1. Introduction

The need for sustainable intensification of agriculture to feed our growing population against the backdrop of climate change has led to worldwide attention on agricultural management practices (AMP) that are adaptive towards these challenges. AMP can denote multiple measures such as tillage, fertilization, plantation, fallows, etc. Such practices are often not separate but are part of the broad spectrum of sustainable land-management practices [1]. Although AMP are applied as instantaneous interventions, their effects on soil structure are active over various time scales (Figure 1, [2]). On long-term scales (years to decades), land-use changes such as deforestation or conversion from pasture to cropland result in long-term adaptation of soil structure [3,4,5,6]. On the other hand, tillage is the most analyzed AMP and, along with crop management (e.g., cover crops, crop rotation), affects the soil structure on a seasonal scale [6,7,8]. As a consequence, how much water infiltrates, evaporates, or leaks depends not only on the climate and vegetation but also on the geometry of the soil pore space, pore size distribution (PoSD), and soil structure.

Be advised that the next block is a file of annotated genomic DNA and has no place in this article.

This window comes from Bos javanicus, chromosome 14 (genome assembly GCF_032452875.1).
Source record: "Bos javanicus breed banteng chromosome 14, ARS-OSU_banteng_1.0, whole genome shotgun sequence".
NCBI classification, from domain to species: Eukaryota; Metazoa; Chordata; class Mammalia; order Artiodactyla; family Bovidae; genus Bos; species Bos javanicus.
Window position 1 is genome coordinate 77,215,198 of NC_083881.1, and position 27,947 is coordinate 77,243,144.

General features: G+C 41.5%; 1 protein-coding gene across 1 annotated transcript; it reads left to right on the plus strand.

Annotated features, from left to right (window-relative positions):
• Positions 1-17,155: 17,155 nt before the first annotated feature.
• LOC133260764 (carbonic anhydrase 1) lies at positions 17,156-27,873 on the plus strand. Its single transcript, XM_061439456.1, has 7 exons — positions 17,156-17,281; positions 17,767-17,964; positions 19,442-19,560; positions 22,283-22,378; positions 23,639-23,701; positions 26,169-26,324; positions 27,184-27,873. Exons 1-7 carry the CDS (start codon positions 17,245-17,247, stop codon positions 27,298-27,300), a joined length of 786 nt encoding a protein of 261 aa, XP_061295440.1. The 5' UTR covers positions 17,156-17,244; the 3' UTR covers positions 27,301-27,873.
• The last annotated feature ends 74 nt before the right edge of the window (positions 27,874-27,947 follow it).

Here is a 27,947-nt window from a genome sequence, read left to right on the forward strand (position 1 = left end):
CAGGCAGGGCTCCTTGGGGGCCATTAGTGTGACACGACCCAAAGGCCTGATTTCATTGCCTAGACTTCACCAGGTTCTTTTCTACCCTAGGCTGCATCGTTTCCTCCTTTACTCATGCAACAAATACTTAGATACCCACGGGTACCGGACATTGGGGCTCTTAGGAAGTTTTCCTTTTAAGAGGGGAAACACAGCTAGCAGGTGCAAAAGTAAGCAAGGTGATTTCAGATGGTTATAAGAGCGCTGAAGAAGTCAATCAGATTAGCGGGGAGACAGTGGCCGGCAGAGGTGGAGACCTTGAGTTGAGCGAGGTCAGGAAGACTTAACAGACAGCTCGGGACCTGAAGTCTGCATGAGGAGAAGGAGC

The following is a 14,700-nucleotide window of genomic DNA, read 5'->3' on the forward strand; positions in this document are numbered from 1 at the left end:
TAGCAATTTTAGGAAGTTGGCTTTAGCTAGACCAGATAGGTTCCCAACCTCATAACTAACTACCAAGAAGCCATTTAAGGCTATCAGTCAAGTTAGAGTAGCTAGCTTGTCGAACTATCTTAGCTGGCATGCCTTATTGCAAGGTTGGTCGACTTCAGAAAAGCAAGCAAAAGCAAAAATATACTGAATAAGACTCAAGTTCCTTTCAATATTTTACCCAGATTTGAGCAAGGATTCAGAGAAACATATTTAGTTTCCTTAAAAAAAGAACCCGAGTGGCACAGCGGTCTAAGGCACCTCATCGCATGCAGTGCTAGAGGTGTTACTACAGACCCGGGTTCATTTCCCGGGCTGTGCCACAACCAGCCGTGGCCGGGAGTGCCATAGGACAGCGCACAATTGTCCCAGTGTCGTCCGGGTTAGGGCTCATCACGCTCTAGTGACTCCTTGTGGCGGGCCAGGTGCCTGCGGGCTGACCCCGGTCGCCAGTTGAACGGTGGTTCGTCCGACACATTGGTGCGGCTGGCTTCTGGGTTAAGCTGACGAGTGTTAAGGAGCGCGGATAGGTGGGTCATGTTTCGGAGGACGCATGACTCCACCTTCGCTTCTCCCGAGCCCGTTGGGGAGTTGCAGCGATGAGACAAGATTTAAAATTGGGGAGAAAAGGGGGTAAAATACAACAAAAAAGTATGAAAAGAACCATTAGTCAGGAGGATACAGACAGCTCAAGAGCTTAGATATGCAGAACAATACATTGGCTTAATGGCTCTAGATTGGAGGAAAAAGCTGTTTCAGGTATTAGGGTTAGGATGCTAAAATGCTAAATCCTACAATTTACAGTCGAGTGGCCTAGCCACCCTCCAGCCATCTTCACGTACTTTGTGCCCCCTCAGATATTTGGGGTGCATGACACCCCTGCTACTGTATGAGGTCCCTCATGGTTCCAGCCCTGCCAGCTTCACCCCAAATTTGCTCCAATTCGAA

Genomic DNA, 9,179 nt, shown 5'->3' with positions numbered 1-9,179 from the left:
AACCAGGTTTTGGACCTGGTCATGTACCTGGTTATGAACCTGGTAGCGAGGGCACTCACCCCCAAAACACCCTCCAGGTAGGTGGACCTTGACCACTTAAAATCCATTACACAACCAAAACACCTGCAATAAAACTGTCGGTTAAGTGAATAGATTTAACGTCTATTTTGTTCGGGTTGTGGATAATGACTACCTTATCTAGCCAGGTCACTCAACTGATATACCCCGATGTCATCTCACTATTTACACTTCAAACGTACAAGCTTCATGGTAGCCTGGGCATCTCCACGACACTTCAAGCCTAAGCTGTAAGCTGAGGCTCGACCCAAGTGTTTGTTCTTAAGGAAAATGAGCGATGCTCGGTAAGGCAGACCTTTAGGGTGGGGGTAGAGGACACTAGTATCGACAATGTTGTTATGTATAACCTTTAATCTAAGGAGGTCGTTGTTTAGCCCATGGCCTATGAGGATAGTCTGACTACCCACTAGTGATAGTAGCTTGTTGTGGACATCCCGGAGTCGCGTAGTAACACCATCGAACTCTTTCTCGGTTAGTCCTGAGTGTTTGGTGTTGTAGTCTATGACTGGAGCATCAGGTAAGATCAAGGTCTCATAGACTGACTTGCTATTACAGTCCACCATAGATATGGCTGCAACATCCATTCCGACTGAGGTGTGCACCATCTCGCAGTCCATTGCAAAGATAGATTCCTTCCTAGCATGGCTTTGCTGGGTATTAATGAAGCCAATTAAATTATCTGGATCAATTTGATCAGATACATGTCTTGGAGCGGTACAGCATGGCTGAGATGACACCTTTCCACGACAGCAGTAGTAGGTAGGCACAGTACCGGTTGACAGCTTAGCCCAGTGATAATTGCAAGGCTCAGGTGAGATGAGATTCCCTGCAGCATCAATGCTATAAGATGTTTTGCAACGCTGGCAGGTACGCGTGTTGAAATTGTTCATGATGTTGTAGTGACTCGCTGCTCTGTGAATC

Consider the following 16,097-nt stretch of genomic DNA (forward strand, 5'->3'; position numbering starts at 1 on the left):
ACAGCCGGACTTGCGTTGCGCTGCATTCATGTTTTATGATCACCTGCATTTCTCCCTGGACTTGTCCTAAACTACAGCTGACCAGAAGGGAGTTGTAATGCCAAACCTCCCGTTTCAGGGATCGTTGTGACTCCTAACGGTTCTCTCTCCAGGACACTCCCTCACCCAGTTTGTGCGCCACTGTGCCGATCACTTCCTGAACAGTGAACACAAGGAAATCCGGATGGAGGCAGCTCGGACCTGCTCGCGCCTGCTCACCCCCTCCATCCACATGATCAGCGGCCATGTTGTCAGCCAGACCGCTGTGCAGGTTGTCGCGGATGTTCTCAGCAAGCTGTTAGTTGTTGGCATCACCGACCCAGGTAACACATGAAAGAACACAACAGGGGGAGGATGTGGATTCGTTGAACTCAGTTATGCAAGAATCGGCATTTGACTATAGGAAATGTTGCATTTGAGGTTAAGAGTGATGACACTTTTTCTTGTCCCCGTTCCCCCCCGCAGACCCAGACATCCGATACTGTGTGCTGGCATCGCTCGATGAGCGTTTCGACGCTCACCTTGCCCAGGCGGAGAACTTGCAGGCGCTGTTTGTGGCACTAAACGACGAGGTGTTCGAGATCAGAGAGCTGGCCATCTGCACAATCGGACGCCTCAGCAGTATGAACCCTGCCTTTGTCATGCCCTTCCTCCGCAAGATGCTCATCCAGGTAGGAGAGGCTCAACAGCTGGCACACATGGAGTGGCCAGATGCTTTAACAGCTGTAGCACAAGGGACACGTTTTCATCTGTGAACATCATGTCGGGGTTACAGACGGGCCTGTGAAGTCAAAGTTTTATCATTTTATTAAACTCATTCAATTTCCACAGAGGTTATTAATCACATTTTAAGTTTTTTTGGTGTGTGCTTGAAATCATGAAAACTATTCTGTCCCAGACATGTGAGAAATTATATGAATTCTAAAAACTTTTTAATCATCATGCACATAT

While the textural or intra-aggregate pores in agricultural soils are not expected to vary over time, the structural or inter-aggregate pores, which drain at saturated and near-saturated conditions, are most affected by AMPs and natural stresses like rainfall, freeze-thaw (FT) and wetting-drying (WD) cycles [9,10]. The retention and transport of water and nutrients in the soil which are governed by soil hydraulic properties (SHP) are also affected as a result. Nevertheless, the temporal variations of soil pore space and SHP are often not addressed in hydrological modeling studies. In fact, an invariant pore system is assumed when modeling the transport of water and solutes in the atmosphere-plant-soil system [11]. Ignoring the alterations in soil pore space and SHP may lead to incorrect predictions of water and solute fluxes and therefore to invalid statements, misrepresentations and finally to poor decision making, for instance by policymakers and land-use planners.